Safety & OHS Compliance Consulting

Forkilift_TruckAt ISO Compliance International we are committed to caring for and protecting our people and believe that any workplace injury or incident is preventable. Today, Managers and directors of small to large corporations are being warned to ensure occupational health and safety systems are in place, following a significant increase in prosecutions against individuals. With more cases getting heard each year, and tougher penalties being applied to managers and directors of organisations that fail to meet their OH&S requirements. Fro example is QLD the maximum penalty is $3,000,000 for a company plus $600,000 for an individual, and/or a possible five years’ imprisonment.

Businesses who work interstate should also ensure that their OH&S systems compile with all the states they operate in, as their are many variations.

Don’t get fined get prepared

As ISO Compliance Specialists we can help safe guard against this but undertaking an OH&S audit, making recommendations for compliance and delivering OH&S training, this includes ISO9001.

We work hard to identify and control site hazards, protecting our people from exposure to occupational health and safety risks, and we support their health and wellbeing both in the workplace and at home.

Throughout our business we have various systems and processes in place that assist us in meeting and maintaining OHS compliance levels. We aim to challenge industry norms and further our people as we strive for continuous improvement.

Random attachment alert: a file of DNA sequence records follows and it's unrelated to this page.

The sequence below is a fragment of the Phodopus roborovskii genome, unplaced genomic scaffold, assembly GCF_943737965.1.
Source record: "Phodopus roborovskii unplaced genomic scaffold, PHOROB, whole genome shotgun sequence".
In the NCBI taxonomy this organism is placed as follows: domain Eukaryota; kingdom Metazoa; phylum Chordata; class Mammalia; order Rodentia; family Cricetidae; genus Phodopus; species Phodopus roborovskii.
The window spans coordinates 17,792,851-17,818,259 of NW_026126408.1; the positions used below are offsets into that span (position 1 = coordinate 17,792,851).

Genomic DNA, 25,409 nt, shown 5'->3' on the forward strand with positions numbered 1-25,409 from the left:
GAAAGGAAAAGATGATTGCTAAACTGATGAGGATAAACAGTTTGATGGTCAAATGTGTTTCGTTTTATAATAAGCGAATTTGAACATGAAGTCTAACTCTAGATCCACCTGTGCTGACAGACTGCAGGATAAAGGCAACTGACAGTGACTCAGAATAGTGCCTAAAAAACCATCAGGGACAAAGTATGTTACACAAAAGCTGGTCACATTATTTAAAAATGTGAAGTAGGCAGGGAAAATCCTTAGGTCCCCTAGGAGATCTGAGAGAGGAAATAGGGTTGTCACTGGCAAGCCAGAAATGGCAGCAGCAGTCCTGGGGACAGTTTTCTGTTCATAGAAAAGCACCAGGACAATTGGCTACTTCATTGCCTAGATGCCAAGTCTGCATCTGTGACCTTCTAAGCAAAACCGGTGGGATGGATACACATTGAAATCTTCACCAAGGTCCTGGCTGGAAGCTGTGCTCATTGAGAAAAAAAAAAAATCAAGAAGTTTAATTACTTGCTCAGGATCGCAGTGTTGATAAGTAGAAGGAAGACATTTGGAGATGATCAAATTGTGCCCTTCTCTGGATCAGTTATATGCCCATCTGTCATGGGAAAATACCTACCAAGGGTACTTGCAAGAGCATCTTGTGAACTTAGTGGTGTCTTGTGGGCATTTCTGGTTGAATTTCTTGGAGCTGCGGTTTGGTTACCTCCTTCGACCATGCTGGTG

We have implemented tools and educational programs to engage, develop and support our people at all levels.

At ISO Compliance International we support our commitment to occupational health and safety by proactively communicating with our people and implementing programs that address specific hazards faced in our various operational environments. We want to keep health and safety at the front of our employees’ minds – both at work and in the home environment.

We also offer OH&S training, visit our training page for further information.

Why do you need a OH&S Audit

Occupational Health and Safety audits allow you to measure  if your workplace activities are meeting the standard requirements, to improve current strategies and and to identify areas for improvement. A safe workplace no only reduces injuries, but also improves staf morale, reduces impact of business generated from workplace injuries and gives your business great credibility with potential new clients and new staff.

A OH&S audit is not a workplace inspection. An inspection of the workplace may be undertaken as part of the process, but an audit encompasses a broader scope than just identifying hazards and risks. A system audit identifies strengths and areas for improvement to the occupational health and safety management system (OHSMS). It involves examining the organisation’s OHS policy, plan and programs and determining how well they have been implemented. During the audit, documents, records and work practices are reviewed. System strengths and areas for improvement are then identified.